New York

View of “Marisa Merz,” 2017.

View of “Marisa Merz,” 2017.

Marisa Merz

The Met Breuer

View of “Marisa Merz,” 2017.

“Marisa Merz has always been careful to do very little,” writes Carolyn Christov-Bakargiev in the catalogue to the artist’s first American retrospective, curated by Connie Butler, chief curator of the Hammer Museum, Los Angeles (where the show travels, June 4–August 20), and Ian Alteveer, associate curator at the Metropolitan Museum of Art, New York. But the show, titled “The Sky Is a Great Space,” proves that doing very little for a long time is a good way to accomplish a great deal.

After seeing this retrospective, one will find Merz’s accomplishment as hard to define as it ever was, and that might be its curators’ signal accomplishment: They have avoided imposing an interpretive grid. The artist is unwilling to submit her works to thematic, narrative, or developmental construal, as is reflected in the fact that most of her works are untitled, and many of them undated. The origins of her art remain additionally obscure: Merz’s first works, dubbed “Living Sculptures”—massive hanging bodies or floor-based objects formed of overlapping sheets of cut aluminum—started out as an installation in the artist’s home around 1966, when she was forty; little explanation is given as to what if any artistic endeavors she’d undertaken before then. It’s as if they were simply an inexplicable manifestation of an overwhelming life energy. The exhibition opens with these impressive entities, but no discernable chronological or thematic arrangement follows; everything goes together simply by virtue of its relation to the otherwise inexpressible creative dynamism the works all embody.

This discursive elusiveness has at times marginalized Merz, even among her Arte Povera colleagues; Piero Gilardi once admitted that, at least at first, he and other (male) poveristi lacked a “real understanding” of her work; he attributed this to “a feminine specificity that we were unable to grasp; we did not know that this could be organized around a significant theoretical core.” Actually, her work shows the very demand for a “theoretical core” to be misguided. It’s Merz’s willingness to keep “following my intuition toward intuition” that we can intuit in turn as her fidelity to art’s calling.

If Merz’s oeuvre lacks a theoretical core, it certainly has a central image or metaphor: the head or face—always female. Over and over again, she paints heads, draws them, sculpts them in unfired clay or paraffin, in endless variations. Commentators describe her subjects as “Madonnas, angels, and queens,” and this is undoubtedly justified by their artistic lineage—echoes of Constantin Brancusi and Medardo Rosso, of Marie Laurencin and Alexej von Jawlensky, of Futurism and Art Nouveau, but also (as Leslie Cozzi shows in the catalogue) of early Christian and Renaissance art are legion. But their meaning is elusive. They are as far from allegory as they are from formalism, embodying instead the obstinate communicative or signifying capacity of images as such.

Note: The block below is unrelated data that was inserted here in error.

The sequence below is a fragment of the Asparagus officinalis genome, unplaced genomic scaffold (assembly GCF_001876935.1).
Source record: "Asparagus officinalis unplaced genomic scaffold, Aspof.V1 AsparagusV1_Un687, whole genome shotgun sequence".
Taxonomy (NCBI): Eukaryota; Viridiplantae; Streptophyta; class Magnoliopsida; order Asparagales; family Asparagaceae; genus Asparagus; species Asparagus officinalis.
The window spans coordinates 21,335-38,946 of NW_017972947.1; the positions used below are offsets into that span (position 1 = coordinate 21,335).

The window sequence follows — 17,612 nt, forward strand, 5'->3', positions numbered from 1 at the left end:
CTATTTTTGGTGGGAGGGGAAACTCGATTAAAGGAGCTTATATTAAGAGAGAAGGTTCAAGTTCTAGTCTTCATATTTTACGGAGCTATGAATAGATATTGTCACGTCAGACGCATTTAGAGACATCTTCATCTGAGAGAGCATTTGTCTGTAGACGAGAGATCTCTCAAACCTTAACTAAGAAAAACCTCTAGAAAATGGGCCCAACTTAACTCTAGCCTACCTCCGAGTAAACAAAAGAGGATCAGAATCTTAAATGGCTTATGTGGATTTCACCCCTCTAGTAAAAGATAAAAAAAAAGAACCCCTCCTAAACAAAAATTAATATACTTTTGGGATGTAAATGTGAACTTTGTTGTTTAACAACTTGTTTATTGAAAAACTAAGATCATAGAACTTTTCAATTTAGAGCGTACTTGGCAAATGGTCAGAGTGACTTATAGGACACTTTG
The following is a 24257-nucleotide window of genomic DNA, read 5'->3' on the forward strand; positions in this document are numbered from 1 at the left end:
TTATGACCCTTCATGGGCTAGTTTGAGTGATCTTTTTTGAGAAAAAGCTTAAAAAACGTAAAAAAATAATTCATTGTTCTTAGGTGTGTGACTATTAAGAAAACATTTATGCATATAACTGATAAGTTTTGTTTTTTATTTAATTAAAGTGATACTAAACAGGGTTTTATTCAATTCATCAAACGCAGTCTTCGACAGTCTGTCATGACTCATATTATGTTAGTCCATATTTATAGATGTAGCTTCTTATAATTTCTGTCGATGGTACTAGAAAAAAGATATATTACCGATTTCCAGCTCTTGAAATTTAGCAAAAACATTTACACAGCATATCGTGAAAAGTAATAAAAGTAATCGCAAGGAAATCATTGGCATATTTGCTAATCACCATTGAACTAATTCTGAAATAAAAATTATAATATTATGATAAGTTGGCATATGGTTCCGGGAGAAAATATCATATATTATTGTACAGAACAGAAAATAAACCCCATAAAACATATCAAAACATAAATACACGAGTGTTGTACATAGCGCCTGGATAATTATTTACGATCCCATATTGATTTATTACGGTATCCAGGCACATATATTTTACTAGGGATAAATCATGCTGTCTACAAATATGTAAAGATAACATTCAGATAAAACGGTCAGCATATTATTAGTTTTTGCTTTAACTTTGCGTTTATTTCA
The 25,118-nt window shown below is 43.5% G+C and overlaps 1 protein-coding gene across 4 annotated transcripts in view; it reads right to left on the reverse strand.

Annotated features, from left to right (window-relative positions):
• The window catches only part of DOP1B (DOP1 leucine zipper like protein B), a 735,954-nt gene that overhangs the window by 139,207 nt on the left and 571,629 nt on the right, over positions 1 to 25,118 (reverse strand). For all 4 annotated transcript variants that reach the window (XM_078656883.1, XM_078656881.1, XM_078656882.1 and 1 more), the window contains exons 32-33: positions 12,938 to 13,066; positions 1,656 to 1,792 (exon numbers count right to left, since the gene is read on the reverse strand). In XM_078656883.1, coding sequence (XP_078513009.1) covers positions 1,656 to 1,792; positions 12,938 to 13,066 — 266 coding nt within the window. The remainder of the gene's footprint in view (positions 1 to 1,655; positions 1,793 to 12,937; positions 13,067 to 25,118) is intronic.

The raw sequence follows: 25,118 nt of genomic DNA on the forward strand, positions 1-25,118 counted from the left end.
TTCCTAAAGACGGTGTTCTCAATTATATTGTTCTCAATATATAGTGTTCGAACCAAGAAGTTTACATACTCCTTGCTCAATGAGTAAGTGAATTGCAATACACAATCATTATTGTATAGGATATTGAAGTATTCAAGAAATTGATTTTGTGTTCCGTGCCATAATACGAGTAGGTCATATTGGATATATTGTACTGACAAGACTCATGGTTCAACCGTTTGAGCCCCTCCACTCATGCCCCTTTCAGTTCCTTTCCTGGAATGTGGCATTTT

Sometimes a more specific allusion teases us with a hint of possibly determinate meaning, for instance a collaged newspaper photo of Renée Maria Falconetti as Joan of Arc, or a metallic paint, pastel, and graphite drawing of a figure with wide-open eyes, gaping mouth, and upraised hands, evidently modeled on Paul Klee’s Angelus Novus, 1920—Walter Benjamin’s famous “angel of history” desiring unrequitedly to “awaken the dead, and make whole what has been smashed.” And yet I don’t think Merz cares to make anything whole. Imbued as it may be with art’s past, hers does not look back. In each of her many marvelous drawings on paper or canvas, crisscrossing lines divide the surface into countless facets that seem to keep reinventing the face as something new, never seen before, and yet recognizable and reassuring of manifold possibilities. The subdivision of the surface is the piecing together of the face as an apparition, always on the verge of appearing.

Barry Schwabsky